NASA might find alien pollution before we find aliens
NASA might find alien pollution before we find aliens. If intelligent alien civilisations exist in space, we may find signs of their existence before finding the aliens themselves.
A new study from NASA suggests that industrialised civilisations on distant worlds may be as bad as us at dealing with their pollution and that we may be able to spot their polluted atmospheres from afar.
If we can detect the presence of nitrogen oxides in a planet’s atmosphere, it may be a sign that they are burning fuels like oil or coal, just like we do.
If there’s one thing humans are good at, it’s messing up the planet. I mean, we’re the only species on the earth that can destroy it on a massive scale, and that’s exactly what we’re doing. Since we are the only “intelligent” life form known to us, it makes sense that, if intelligent alien civilisations exist, they could be as bad as we are at handling their pollution. NASA says it might end up being useful if we ever want to find aliens.
In a new study from NASA expected to be published in the Astrophysical Journal, researchers explain that by looking for planets with certain ingredients in their atmosphere, we might be able to filter planets with a higher probability of harbouring a life similar to our species. Simply put, if we can find a planet with a dirty atmosphere, something may be responsible for it being dirty, and something could be aliens.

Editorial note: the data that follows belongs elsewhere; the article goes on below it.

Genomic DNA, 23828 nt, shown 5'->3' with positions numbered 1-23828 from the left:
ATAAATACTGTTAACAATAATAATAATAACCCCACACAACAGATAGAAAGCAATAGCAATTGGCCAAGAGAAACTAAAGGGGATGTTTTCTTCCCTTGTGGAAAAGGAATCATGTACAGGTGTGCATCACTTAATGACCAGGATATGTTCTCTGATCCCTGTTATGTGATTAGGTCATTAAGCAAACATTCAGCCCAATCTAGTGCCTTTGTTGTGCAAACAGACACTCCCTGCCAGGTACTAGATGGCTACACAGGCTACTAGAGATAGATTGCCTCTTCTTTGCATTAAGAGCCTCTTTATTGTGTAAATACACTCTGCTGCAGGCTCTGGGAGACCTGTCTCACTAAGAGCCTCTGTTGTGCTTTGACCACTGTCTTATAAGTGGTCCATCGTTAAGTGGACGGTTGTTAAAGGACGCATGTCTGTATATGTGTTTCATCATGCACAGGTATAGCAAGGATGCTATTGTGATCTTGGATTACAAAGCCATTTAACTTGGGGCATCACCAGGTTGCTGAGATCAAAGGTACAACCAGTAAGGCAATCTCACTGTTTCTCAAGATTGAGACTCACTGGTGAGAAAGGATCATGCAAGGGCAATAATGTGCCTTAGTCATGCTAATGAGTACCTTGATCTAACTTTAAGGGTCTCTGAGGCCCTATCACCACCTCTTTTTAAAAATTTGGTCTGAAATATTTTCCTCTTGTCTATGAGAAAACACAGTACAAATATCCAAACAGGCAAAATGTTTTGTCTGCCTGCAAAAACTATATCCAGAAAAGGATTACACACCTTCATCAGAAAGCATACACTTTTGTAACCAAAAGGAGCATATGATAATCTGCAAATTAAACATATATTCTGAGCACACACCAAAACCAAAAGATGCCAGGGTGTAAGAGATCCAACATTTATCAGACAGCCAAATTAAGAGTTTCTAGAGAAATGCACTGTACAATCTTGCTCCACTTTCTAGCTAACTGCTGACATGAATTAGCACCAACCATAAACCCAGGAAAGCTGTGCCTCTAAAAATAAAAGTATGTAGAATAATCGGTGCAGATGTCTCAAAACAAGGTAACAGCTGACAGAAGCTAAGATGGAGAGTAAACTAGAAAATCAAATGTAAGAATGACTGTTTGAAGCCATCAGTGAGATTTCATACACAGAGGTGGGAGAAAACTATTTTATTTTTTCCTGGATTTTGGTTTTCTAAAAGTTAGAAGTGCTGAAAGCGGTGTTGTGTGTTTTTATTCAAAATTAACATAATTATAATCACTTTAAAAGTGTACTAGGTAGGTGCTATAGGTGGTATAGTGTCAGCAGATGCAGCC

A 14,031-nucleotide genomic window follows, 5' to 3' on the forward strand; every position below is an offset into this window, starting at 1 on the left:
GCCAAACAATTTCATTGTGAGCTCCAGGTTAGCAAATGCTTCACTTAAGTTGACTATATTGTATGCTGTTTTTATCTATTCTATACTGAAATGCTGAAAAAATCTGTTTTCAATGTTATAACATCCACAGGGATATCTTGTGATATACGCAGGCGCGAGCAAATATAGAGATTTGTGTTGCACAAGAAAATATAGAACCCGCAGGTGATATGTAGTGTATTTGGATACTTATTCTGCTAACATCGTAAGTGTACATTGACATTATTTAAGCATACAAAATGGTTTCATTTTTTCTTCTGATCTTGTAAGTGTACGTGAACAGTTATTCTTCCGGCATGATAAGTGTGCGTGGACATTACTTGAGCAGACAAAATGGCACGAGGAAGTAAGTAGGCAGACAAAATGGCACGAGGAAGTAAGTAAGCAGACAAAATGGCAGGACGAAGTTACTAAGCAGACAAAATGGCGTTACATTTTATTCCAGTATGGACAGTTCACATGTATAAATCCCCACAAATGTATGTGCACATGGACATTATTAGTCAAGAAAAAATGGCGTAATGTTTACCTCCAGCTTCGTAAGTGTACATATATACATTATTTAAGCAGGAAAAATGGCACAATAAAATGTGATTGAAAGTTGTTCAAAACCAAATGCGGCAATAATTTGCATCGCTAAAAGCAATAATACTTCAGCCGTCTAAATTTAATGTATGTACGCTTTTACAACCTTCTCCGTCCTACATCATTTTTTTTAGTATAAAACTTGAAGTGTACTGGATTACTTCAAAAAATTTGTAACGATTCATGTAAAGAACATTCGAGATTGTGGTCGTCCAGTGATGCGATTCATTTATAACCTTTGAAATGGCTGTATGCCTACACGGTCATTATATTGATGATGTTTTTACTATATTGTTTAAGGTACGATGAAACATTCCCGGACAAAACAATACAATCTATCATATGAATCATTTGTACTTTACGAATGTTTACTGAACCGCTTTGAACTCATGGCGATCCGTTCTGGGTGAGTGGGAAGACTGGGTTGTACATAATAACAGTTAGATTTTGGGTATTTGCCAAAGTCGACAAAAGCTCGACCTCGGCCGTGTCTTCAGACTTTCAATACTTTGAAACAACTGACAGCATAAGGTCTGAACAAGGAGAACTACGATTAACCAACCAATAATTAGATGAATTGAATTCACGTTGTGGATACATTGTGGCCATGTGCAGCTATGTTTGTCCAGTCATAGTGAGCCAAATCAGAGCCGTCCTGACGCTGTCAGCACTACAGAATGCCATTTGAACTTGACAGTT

The researchers focus on the idea that since humans burn fossil fuels and these fossil fuels fill the atmosphere with nitrogen dioxide gas, we should be looking for planets with a similar atmospheric composition. NO2 can be generated by natural processes, but the burning of fuels is a major factor as it floats above our heads. Would aliens face the same problem? We can’t say for sure, but the scientists involved in the study say it’s worth considering.
“On Earth, most of the nitrogen dioxide is emitted by human activity – from combustion processes such as vehicle emissions and fossil fuel power plants,” said NASA’s Ravi Kopparapu, lead author of the study, in a press release. “In the lower atmosphere (about 10 to 15 kilometers or about 6.2 to 9.3 miles), NO2 from human activities dominates over non-human sources. Therefore, the observation of NO2 on a habitable planet could potentially indicate the presence of an industrialized civilization.
As a planet passes in front of its star, from our perspective, the light shining through the atmosphere can offer clues to the gases present. We could use these signatures to search for planets with high levels of NO2 in their atmosphere, and in doing so, we could find intelligent alien life.
Of course, this idea rests entirely on the possibility that another planet fulfills a number of criteria which, to our knowledge, do not exist anywhere except Earth. The potential extraterrestrial world would need fuel which, when burned, produces NO2. It would also take an alien race advanced enough to figure out how to burn this fuel and, perhaps more importantly, these aliens cannot be too advanced, or they would likely have found a way to clean their atmosphere and stop burning. . the fuels that pollute it.
It’s an interesting idea, but at the moment we don’t have “a way to communicate with worlds outside of our solar system, let alone visit them, so even if we did find a planet crying out alien life. , that would be a before we could do anything